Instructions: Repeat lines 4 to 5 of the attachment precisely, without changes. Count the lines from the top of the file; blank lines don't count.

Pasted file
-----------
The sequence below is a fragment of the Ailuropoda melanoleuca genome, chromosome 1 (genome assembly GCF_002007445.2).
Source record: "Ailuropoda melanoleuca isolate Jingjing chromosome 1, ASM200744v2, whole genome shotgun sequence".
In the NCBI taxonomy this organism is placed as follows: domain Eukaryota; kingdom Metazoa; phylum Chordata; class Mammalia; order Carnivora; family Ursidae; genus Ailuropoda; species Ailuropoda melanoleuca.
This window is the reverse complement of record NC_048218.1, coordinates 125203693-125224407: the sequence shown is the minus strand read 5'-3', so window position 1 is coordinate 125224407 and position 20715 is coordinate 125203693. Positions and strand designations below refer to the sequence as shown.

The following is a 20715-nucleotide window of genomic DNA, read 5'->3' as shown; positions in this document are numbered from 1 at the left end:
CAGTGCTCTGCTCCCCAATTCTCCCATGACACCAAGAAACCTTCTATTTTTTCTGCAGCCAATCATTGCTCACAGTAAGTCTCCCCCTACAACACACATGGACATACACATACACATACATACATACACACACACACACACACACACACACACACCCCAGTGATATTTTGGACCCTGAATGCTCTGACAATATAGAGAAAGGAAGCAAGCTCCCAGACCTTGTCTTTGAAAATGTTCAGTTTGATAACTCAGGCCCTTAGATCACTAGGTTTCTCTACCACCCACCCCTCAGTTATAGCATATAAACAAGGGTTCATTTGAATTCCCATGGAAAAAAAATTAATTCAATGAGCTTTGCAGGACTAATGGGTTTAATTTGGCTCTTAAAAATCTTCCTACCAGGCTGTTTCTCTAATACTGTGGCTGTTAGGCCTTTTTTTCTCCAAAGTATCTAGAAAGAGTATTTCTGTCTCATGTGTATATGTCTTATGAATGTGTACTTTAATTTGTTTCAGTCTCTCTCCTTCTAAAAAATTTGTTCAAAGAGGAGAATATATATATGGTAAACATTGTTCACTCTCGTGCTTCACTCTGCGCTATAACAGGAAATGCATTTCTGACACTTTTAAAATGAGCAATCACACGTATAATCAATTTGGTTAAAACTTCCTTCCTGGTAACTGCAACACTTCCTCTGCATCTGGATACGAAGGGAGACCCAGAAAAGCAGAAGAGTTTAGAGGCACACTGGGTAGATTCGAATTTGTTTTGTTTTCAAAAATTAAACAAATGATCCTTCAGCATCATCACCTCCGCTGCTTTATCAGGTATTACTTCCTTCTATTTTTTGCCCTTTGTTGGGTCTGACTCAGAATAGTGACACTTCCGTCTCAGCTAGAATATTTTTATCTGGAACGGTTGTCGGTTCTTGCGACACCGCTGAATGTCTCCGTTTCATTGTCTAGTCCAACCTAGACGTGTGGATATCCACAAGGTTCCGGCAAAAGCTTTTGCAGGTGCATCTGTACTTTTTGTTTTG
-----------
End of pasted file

This window is the reverse complement of record NC_048218.1, coordinates 125203693-125224407: the sequence shown is the minus strand read 5'-3', so window position 1 is coordinate 125224407 and position 20715 is coordinate 125203693. Positions and strand designations below refer to the sequence as shown.

The following is a 20715-nucleotide window of genomic DNA, read 5'->3' as shown; positions in this document are numbered from 1 at the left end: